Thursday, August 16, 2012


So just who is this man, Frank J. Pallone, Jr.? He has been a congressman representing parts of Monmouth County for nearly a quarter century but what do we know about him?
We will attempt to provide a bit of information on him, from a political standpoint.
We will begin with the 11th Legislative District and its delegation as it stood back in the early 1980s. This included Senator Brian T. Kennedy and Assemblymen Anthony M. "Doc" Villane, Jr. and William F. Dowd, all Republicans. This lineup had represented the shore district since the mid to late 70s; the delegation was known as the "Shore Team" because of their active interest in the Jersey Shore, especially Doc Villane. Bill Dowd withdrew from the ticket in 1981 and was replaced on the ballot by Freeholder Joseph A. Palaia. The team of Kennedy, Villane and Palaia was successful in 1981.
Frank Pallone, Jr. is the son of Frank J. Pallone, Sr., who was a longtime Long Branch Republican and a member of the County Committee. The elder Pallone brought his son to G. O. P. leaders and tried to get him on the 11th District legislative ticket. In addition to there being no vacancy on the ticket, Pallone was told that he would have to "walk before he could run". The Pallones then went to the Democrats, probably his first act of political opportunism. Pallone was elected to the Long Branch City Council in 1982.
1983 was a "perfect storm" election. Republican Freeholder Frank Self was suffering from a credibility problem due to discrepancies brought up by Democrats about his Vietnam War service. Democrats smelled blood in the water. Pallone was the senate candidate in the 11th. Democrat leaders bosses targeted Kennedy as the weakest on the delegation and Pallone was elected to the Senate by less than 1,000 votes. He would dually hold both his city and legislative offices until elected to Congress in 1988.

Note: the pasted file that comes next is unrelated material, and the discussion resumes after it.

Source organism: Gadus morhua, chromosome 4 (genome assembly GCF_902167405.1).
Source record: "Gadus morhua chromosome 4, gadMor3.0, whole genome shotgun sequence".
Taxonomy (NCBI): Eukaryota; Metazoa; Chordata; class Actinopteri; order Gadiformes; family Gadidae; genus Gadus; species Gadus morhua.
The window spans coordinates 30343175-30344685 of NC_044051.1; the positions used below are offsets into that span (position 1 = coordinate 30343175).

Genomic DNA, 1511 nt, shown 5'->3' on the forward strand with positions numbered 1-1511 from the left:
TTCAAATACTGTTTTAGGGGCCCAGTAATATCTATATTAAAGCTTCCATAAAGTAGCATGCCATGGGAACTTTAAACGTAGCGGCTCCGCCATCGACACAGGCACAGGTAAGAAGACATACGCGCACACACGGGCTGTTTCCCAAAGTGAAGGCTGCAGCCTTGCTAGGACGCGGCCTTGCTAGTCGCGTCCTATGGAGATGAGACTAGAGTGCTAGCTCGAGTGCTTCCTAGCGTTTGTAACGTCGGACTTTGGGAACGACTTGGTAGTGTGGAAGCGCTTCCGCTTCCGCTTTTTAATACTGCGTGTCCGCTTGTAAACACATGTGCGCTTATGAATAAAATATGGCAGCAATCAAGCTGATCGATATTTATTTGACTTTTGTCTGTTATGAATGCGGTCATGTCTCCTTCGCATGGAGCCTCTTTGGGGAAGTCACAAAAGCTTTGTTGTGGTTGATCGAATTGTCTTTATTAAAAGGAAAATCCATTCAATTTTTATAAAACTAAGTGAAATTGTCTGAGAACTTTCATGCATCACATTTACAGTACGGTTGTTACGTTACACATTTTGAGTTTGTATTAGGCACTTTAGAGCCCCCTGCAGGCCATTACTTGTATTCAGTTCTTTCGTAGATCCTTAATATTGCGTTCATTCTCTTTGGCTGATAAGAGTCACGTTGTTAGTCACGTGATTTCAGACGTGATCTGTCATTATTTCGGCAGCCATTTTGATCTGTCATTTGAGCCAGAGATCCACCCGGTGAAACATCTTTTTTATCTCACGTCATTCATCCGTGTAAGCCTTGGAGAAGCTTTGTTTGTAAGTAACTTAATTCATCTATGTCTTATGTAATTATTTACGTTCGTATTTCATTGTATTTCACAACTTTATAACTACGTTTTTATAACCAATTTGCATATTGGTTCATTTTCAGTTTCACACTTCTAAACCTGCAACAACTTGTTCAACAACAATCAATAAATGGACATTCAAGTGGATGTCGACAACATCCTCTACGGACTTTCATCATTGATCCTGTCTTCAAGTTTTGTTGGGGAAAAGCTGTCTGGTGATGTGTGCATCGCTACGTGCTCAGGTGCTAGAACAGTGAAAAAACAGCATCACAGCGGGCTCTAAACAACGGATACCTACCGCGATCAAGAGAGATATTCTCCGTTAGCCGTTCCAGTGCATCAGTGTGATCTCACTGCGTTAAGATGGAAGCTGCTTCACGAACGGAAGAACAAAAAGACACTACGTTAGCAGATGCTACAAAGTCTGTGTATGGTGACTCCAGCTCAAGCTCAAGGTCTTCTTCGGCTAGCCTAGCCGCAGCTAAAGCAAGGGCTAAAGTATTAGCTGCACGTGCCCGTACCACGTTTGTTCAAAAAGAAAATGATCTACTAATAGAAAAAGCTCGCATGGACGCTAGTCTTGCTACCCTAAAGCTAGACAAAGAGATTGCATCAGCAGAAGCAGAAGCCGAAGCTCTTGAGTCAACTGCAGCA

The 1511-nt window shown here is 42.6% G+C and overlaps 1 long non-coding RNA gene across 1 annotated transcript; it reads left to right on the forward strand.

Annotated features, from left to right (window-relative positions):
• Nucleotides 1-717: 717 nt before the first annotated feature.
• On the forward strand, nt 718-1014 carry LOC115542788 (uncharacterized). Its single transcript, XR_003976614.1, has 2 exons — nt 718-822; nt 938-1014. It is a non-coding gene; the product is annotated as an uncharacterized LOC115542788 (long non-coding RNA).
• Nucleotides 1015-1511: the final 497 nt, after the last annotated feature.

In the Legislature Pallone was considered a conservative, he was actively pro-life and not crazy on fiscal matters, which probably didn't hurt him getting reelected in 1987. Among his peers in the Legislature, however, he was earning a reputation as a political opportunist. He quickly co-opted the G. O. P. team's issue of the Shore, and gained a reputation for stealing and taking credit for other legislators' bills.
The incumbent congressman at the time was Democrat James J. Howard. It was no secret that Pallone was close to Howard, whether this was sincere or just more opportunism is open to speculation. Howard, although not indicating that he would retire, was clearly grooming Pallone to succeed him. Other Monmouth County Democrats favored State Sen. Richard Van Wagner (D-13).
The 1988 election cycle opened normally. Howard was running for reelection and would be challenged by Joseph Azzolina, the veteran legislator.
Suddenly Howard died and Democrats nominated Pallone to replace him on the ballot. Pallone would defeat Azzolina in the General Election.
Many Republicans initially considered Pallone an improvement over Howard, due to his conservative leanings in the State Senate and willingness to reach across the aisle. Congressman Chris Smith was pleased to have another pro-life colleague, especially on the Democrat side of the aisle.
Within six months of taking office Pallone suddenly morphed into a pro-choice, tax & spend liberal. More political opportunism.
After the 1990 Federal Census, New Jersey lost a congressional seat. The old 3rd and 6th Districts were combined, and Rep. Bernard Dwyer (D-6) retired rather than go against Pallone in a primary. This extended the district deep into Middlesex County, safening the seat for Pallone.
The Pallone of today is a far cry from the 1980s "Blue Dog" of the State Senate. Long gone are his pro-life days. Long, long gone. Now a member of the Congressional Progressive Caucus, Pallone supports cap & trade and has even claimed authorship of the Obamacare legislation:"This is not Obama’s bill. This isn’t Nancy Pelosi’s bill. This is MY bill."
It is time for this chameleonic character to go.
They say a woman's place is in the house; it's time to put Anna Little in the U. S. House of Representatives!

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